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Chaparral: Bats


Little is known about bats’ responses to fire, yet we expect they will respond strongly, because many species require unique microsites for roosting and an abundance of insects for food. As highly mobile animals, most bats likely escaped the fire. However, roost sites may have been destroyed, preventing their return to burned areas. Even if roost sites were not destroyed, the increased energetic demands of flying long distances to unburned sites to forage could reduce subsequent survival or reproduction in burned areas far from the perimeter. We anticipate an abrupt decline in bat diversity and abundance on the burned sites immediately after the fire, followed by rapid recolonization and recovery closely tracking temporal changes in vegetation and, hence, insect abundance.



We sample bats each summer by using a combination of fixed (passive) ultrasonic monitoring stations (UMS) and roving (active) surveys. We sample 36 passive UMS stations (>1.5 km apart) for three consecutive nights each: 12 in the burned area’s interior (>3.5 km from the perimeter), 12 near the fire’s edge (<3.5 km from the perimeter), and 12 in unburned chaparral. Each UMS station includes an ANABAT detector coupled with a CF ZCAIM storage unit, which together record bats’ echolocation calls issued within ~50 meters. Active surveys use UMS equipment coupled with a GPS unit on a vehicle traveling at 5 miles per hour along transects 4 km long.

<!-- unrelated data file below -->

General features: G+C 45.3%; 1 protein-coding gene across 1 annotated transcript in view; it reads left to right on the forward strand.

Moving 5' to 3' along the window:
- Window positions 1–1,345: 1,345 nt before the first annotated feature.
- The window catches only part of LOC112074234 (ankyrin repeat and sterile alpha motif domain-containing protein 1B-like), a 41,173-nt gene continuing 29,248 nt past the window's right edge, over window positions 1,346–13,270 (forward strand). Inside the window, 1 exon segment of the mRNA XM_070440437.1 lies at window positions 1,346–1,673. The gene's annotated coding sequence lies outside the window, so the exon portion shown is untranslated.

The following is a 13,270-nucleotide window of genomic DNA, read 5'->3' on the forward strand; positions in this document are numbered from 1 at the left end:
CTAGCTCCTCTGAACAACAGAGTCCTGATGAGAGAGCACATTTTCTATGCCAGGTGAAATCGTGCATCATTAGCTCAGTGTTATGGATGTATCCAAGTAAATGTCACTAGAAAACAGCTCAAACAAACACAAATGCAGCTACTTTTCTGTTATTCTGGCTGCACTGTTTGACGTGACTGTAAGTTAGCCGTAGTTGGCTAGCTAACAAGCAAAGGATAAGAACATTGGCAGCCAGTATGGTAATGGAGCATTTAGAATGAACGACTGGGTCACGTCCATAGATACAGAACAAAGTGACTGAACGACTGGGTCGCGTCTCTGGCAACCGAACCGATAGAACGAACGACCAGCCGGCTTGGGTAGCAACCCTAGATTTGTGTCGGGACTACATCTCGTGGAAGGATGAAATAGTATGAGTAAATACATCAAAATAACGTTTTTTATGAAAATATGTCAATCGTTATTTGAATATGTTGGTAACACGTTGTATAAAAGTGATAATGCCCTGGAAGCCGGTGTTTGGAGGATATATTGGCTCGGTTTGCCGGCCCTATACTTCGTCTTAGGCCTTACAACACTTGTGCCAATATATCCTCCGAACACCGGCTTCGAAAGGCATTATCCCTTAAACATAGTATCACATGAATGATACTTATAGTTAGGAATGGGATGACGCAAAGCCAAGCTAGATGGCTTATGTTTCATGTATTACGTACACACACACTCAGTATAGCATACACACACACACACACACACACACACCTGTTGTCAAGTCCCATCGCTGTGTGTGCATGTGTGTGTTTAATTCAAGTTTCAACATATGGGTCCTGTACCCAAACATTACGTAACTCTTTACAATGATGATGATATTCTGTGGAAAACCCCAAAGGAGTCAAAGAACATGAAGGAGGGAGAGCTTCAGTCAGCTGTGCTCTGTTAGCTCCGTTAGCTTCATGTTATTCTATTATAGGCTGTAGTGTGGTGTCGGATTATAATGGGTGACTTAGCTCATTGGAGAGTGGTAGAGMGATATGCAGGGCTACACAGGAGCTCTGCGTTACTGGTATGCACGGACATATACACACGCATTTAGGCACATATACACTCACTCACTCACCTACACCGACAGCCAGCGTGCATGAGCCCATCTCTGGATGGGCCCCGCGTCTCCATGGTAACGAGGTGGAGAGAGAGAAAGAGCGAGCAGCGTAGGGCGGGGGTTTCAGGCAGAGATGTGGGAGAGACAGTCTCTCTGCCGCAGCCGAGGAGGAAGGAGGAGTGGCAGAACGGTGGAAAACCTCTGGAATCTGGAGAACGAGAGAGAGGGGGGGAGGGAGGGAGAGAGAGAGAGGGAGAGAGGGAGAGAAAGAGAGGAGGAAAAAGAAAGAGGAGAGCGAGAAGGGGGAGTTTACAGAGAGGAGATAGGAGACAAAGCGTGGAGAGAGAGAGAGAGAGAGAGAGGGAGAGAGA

Three transects are sampled for three consecutive nights each: one in the burned area’s interior, one near the perimeter, and one in unburned chaparral. The transects are sampled between sunset and midnight, and order in which the transects are run is rotated each night to eliminate temporal biases.


We are currently analyzing the data. Results will follow.